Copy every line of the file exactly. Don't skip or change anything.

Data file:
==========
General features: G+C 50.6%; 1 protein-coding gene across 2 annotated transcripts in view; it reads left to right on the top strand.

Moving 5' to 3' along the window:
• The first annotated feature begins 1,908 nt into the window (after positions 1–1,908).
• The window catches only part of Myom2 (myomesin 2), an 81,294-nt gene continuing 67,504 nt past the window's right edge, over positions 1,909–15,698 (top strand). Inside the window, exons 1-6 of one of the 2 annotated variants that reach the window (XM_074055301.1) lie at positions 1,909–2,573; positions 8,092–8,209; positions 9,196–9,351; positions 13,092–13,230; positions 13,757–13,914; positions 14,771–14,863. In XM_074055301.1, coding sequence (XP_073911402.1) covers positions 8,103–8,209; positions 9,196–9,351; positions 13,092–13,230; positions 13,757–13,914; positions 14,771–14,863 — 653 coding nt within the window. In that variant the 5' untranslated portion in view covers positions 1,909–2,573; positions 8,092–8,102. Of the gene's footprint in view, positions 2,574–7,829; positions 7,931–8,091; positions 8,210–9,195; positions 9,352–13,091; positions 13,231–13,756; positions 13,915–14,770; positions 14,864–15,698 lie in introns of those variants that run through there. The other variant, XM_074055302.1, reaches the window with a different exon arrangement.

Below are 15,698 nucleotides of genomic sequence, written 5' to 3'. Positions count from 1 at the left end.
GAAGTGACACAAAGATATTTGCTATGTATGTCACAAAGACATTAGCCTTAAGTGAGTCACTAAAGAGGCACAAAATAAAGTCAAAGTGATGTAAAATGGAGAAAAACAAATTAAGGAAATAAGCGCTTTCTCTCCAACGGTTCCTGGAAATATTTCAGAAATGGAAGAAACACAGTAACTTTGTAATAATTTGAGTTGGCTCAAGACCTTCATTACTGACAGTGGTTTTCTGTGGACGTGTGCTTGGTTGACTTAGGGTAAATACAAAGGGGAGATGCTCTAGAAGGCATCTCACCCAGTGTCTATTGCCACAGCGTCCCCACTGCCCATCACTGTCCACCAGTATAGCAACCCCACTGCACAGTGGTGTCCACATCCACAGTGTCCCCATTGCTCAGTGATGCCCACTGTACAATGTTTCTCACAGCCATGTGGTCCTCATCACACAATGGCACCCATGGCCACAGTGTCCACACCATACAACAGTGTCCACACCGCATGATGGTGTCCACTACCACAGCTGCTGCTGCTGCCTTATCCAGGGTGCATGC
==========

General features: G+C 50.6%; 1 protein-coding gene across 2 annotated transcripts in view; it reads left to right on the top strand.

Moving 5' to 3' along the window:
• The first annotated feature begins 1,908 nt into the window (after positions 1–1,908).
• The window catches only part of Myom2 (myomesin 2), an 81,294-nt gene continuing 67,504 nt past the window's right edge, over positions 1,909–15,698 (top strand). Inside the window, exons 1-6 of one of the 2 annotated variants that reach the window (XM_074055301.1) lie at positions 1,909–2,573; positions 8,092–8,209; positions 9,196–9,351; positions 13,092–13,230; positions 13,757–13,914; positions 14,771–14,863. In XM_074055301.1, coding sequence (XP_073911402.1) covers positions 8,103–8,209; positions 9,196–9,351; positions 13,092–13,230; positions 13,757–13,914; positions 14,771–14,863 — 653 coding nt within the window. In that variant the 5' untranslated portion in view covers positions 1,909–2,573; positions 8,092–8,102. Of the gene's footprint in view, positions 2,574–7,829; positions 7,931–8,091; positions 8,210–9,195; positions 9,352–13,091; positions 13,231–13,756; positions 13,915–14,770; positions 14,864–15,698 lie in introns of those variants that run through there. The other variant, XM_074055302.1, reaches the window with a different exon arrangement.

Below are 15,698 nucleotides of genomic sequence, written 5' to 3'. Positions count from 1 at the left end.
GAAGTGACACAAAGATATTTGCTATGTATGTCACAAAGACATTAGCCTTAAGTGAGTCACTAAAGAGGCACAAAATAAAGTCAAAGTGATGTAAAATGGAGAAAAACAAATTAAGGAAATAAGCGCTTTCTCTCCAACGGTTCCTGGAAATATTTCAGAAATGGAAGAAACACAGTAACTTTGTAATAATTTGAGTTGGCTCAAGACCTTCATTACTGACAGTGGTTTTCTGTGGACGTGTGCTTGGTTGACTTAGGGTAAATACAAAGGGGAGATGCTCTAGAAGGCATCTCACCCAGTGTCTATTGCCACAGCGTCCCCACTGCCCATCACTGTCCACCAGTATAGCAACCCCACTGCACAGTGGTGTCCACATCCACAGTGTCCCCATTGCTCAGTGATGCCCACTGTACAATGTTTCTCACAGCCATGTGGTCCTCATCACACAATGGCACCCATGGCCACAGTGTCCACACCATACAACAGTGTCCACACCGCATGATGGTGTCCACTACCACAGCTGCTGCTGCTGCCTTATCCAGGGTGCATGC